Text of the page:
Spammy Email In Your Folder -Fraud or Virus

Spammy Email in Your Folder-Is it Fraud Or A Virus?

 

Email Fraud-How to spot itspammy email

For the past, oh, I would say 6 months, I have been receiving more junk mail than ever. As a matter of fact, even my “legit” mail is going into my spam box. It’s getting more and more difficult to communicate via email because of all of the spam out there. It’s crazy if you ask me and I’m getting a little sick and tired of it. However, what has surprised me the most is the fact that I have been receiving so many scams AND viruses via email. It’s been a little hectic managing it all,  I must admit. I have to be vigilante before opening my emails now. Even if the email seems to be coming from someone that I know, it may not even be that person.

email virus

You see this email above? Well, that name to me rings a bell. So, it’s only natural that I would open the email, right? Well, WRONG! I don’t know this person and in the email, he invites me to open the ZIP file for proof of delivery. However, I hadn’t ordered anything at that particular time so I was lucky because I caught on. If I would’ve opened it, OMG! Big problems would have happened with my computer.

I have been caught once and I have promised myself that I wouldn’t get caught a second time.

Let’s start by going over a few of the email viruses that are going around on the net these days. I can’t keep count with them. I literally receive them every single day!

Firstly, it’s really important that you double check the source of the email before you open it because before you know it, your computer can be infected with a malicious virus that will most probably cost you a fortune to get rid of or, may even be irreparable.

This is an example of one of the virus emails that I received. The return address is a Gmail account. Gmail seems to be a very “safe” source, doesn’t it?

 

email virus

If you look closely at the title, it says, ” Fron Juliana, Complete Registration.

You can’t see it in the image because it has been blocked by my virus protection but there’s a file attached. The email is made so that you go to click on the file because you think that your registration for something that you have just registered for is incomplete.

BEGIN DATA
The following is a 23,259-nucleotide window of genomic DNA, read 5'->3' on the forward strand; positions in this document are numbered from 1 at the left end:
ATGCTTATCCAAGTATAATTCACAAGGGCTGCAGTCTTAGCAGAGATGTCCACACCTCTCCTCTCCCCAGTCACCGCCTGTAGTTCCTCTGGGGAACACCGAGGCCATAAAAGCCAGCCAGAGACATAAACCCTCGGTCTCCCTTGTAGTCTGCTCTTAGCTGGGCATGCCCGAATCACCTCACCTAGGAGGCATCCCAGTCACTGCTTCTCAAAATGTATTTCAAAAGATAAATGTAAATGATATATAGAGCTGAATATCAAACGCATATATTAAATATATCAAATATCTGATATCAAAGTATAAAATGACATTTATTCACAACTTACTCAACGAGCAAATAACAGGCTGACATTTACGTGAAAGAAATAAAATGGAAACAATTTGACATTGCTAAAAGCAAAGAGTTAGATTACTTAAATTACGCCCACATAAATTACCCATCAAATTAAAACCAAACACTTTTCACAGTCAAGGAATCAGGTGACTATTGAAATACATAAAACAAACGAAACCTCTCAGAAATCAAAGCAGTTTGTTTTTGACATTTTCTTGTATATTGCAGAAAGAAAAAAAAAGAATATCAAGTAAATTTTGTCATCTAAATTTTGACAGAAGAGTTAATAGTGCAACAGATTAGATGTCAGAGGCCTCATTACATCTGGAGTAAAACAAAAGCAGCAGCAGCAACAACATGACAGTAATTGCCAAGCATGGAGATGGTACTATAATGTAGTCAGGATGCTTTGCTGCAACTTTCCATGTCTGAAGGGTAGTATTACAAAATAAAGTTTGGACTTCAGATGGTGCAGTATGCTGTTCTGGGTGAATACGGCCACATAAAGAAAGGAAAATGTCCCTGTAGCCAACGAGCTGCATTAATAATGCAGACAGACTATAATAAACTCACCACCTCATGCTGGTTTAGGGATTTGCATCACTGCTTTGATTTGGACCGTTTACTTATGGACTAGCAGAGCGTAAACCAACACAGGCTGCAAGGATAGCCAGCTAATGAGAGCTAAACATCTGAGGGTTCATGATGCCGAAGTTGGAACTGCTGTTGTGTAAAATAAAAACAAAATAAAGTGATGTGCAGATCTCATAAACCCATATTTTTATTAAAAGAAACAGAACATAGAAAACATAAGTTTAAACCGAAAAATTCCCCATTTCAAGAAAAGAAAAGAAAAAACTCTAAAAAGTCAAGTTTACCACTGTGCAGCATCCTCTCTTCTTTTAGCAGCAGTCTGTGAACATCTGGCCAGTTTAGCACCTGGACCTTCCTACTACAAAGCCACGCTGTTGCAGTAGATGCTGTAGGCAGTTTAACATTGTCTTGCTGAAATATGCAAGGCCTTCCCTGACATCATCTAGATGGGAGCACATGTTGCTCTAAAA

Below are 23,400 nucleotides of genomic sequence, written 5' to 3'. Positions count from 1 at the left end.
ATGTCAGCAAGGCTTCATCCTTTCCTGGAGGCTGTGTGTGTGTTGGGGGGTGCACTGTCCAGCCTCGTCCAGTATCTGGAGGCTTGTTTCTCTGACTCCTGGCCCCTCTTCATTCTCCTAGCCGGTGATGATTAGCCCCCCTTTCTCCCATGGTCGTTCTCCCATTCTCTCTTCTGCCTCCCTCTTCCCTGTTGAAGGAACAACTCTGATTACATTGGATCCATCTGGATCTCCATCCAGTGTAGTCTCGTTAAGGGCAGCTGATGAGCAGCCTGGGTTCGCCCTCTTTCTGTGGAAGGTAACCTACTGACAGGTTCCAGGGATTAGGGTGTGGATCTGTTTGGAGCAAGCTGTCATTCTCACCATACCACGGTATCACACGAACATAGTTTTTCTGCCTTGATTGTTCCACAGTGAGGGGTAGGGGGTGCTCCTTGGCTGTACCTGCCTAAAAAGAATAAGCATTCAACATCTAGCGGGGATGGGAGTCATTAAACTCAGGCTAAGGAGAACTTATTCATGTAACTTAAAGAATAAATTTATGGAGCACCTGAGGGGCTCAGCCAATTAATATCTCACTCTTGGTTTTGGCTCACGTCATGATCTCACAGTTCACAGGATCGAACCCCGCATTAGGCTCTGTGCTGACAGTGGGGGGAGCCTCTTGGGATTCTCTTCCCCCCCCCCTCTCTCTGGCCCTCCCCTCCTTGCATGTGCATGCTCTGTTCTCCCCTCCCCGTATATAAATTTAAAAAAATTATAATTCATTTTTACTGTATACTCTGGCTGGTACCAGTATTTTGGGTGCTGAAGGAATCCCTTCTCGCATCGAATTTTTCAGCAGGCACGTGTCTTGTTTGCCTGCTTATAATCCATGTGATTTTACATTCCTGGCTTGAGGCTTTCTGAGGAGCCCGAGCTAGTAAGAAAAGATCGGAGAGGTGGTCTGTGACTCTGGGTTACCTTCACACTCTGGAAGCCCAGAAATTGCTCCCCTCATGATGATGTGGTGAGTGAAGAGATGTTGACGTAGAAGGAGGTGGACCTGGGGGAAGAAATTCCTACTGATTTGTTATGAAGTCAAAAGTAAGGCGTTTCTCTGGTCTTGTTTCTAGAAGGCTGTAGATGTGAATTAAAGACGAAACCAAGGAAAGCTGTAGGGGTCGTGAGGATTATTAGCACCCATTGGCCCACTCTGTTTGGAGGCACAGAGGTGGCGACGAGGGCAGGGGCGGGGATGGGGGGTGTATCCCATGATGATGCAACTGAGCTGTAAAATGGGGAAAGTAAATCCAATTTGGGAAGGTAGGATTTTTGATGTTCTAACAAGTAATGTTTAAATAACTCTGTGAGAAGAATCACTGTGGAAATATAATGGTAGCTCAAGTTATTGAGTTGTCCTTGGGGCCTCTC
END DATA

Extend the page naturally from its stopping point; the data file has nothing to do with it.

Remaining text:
I don’t know about you, but I’m a blogger and I’m constantly on the internet trying out new things. With that being said, I register for something new almost every day so this email doesn’t come as a surprise to me. If I wasn’t paying attention, I could’ve easily clicked on that link and BAM, I would’ve been infected with a malicious virus.

So, anything that comes in and requests you to click on the file, don’t do it.

This is another example:

virus email

 

This particular one asks me  to click on a link in order to view the “web version”. Whatever that means. The email tries to make me believe that I am  already a subscriber their website.

The title is: Did You Get My Last Email? It’s pretty smart but not as smart as us, right?

If you get an email like this, please don’t click on it. It will, undoubtedly, give you a virus on your computer.

There are so many examples that I could give you but it would be never ending. The purpose here is to warn you and to let  you in on the fact there are all kinds of viruses out there and it’s easy to come in contact with them.

The Email Scams that everyone probably gets

Now, I would like to get into the other type of “spammy email”. Yes, the true scams and fraud emails! I still can’t believe that they exist, but they do.

So, last week, I received an email from someone that seemed to know me.

It said: Did you get my message?

That’s the only thing it said.